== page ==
Had a bad day? More than a conspiracy may be at work

Monday was going to rock. It was supposed to be a productive day. Why? Because I decreed it so.

Had a bad day?

I had just completed my morning routine of reading when I wrote these words in my journal: “Am determined to make today and this week as productive as possible.”

Ever make a similar declaration?

It seemed no sooner than I wrote those words that the world conspired to put them to the test. There were constant interrupts, urgent projects, distracting side trips and phone calls I hadn’t expected to take so long. Finally, near the end of the day I left my office a little early hoping a change of venue to sequester myself in my home office would help.

But conspiracy has no boundaries. Near home my car broke down. Annoyed drivers queued up behind me as I sat stalled in a left turn lane of a busy intersection waiting for a tow. It was rush hour for everyone but me. With each change of the traffic light a pulse of vehicles maneuvered around my 3,200 pound brick-of-a-car, ticking off what precious time I had left the way a metronome ticks away the silence.

I like to think that I can learn from any situation. So, while the cars pulsed by, I thought back through the day. What happened to my productivity resolution? How did I contribute to The Conspiracy? What was in my control? What’s my takeaway from all this? I was satisfied that, apart from a few minor distractions, I would have made the same choices given the opportunity to do it again. Sometimes you just have a bad day and I was prepared to chalk it up as that. Little did I know that the day’s lesson had yet to begin.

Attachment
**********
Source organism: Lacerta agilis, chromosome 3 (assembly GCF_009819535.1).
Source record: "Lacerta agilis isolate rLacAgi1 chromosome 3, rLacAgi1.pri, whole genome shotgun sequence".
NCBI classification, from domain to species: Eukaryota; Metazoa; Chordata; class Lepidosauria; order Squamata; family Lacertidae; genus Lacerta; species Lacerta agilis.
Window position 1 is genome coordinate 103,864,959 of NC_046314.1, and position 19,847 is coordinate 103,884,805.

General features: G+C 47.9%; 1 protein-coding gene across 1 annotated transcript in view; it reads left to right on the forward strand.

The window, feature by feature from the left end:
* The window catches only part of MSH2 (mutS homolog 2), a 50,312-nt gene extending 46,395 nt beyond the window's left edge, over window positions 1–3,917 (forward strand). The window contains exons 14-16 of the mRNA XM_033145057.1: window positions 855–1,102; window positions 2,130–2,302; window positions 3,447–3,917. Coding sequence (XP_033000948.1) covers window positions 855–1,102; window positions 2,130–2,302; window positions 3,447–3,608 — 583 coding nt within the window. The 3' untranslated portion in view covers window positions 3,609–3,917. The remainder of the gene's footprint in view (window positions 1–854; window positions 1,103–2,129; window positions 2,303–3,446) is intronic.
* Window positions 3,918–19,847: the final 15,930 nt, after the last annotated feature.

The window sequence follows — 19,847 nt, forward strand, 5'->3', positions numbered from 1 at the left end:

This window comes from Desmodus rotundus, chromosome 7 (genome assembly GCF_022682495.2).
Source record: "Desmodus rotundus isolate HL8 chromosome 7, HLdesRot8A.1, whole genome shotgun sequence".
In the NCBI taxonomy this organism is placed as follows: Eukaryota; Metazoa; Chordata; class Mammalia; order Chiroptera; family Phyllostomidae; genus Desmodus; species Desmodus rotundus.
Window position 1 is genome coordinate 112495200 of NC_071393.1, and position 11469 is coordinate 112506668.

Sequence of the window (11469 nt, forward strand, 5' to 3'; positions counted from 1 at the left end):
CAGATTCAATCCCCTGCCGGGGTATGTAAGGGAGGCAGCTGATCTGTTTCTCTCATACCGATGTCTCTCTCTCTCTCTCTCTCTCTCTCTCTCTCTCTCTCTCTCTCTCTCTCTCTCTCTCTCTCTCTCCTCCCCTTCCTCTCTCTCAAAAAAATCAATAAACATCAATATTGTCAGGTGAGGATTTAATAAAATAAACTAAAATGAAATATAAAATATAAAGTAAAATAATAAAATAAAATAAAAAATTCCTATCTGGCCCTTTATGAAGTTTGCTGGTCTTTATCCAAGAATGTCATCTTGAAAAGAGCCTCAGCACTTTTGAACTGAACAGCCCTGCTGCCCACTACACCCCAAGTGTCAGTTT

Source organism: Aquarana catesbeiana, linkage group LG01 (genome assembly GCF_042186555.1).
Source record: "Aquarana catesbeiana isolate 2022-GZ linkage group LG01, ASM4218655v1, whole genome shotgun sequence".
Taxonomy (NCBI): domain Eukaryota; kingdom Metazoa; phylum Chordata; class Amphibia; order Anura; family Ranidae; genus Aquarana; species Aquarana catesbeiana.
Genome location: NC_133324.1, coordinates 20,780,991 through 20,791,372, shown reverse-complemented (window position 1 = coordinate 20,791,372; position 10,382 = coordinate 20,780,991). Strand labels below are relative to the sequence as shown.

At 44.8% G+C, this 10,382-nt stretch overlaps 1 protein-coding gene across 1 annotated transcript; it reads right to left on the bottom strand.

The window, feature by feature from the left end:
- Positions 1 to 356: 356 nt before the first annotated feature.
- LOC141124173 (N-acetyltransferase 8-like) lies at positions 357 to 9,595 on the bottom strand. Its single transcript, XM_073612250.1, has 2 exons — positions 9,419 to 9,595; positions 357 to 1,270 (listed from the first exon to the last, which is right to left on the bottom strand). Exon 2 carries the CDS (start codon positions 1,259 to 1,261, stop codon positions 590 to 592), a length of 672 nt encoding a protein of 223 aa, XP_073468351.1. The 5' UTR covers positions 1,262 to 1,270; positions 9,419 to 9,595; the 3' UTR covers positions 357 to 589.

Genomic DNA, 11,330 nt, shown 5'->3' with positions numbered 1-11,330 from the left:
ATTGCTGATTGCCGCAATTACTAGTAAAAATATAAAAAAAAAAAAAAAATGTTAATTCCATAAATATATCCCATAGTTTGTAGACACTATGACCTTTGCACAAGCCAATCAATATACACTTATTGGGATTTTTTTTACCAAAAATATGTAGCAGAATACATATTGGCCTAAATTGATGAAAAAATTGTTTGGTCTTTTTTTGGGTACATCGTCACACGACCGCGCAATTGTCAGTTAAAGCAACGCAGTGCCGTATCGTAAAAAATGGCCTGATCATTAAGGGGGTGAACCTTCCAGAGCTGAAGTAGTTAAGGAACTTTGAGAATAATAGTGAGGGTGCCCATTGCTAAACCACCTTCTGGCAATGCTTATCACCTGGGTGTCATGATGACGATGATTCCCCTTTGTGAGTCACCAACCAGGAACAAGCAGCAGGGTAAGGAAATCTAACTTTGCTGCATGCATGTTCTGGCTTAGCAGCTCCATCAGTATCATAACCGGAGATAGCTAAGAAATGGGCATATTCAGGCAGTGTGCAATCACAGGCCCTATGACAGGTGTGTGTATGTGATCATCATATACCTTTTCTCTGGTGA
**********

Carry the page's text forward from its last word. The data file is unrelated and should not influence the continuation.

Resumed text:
I arrived at home in time to meet someone helping me install new wood flooring, the consequence of some flooding in my basement. (Come to think of it, sometimes you just have a bad month). At one point, fetching something from my garage I noticed a young man coming down the driveway. Thinking he was a friend of my son’s I went out to greet him. When he told me he was “in the area” with a work crew siding other homes and would like to know if I was interested in a bid, I responded cooly. Perhaps even rudely. I explained that he caught me at a bad time and he could call back next year when I might consider it.

Very politely he pressed me for my phone number and asked me to sign a form giving him permission to collect it. Naturally, as a marketing pro, I really appreciate when people ask my permission before they contact me. You wouldn’t know that from my response, however. I was dismissive. My kids watching on said I could have handled that better. They felt sorry for the guy. I felt sorry for me. Couldn’t he tell I had a bad day and just leave me alone?

Later that night as I was wrapping up a few things in my office I saw some notes I had drafted for a future blog post—on noticing people; taking the time to make people feel important. I was going to write about how a man I know was honored at his retirement celebration. Person after person spoke about how he made them feel important—as if they are the only one that mattered when they were with him. As I listened to their stories, I realized that was true of my encounters with him as well. It was then that I resolved to do the same. I was determined to be a noticer of others; to make them feel important.

That was on Sunday. Then Monday came and that declaration was put to the test too.

Ever make a declaration and have it put to the test?

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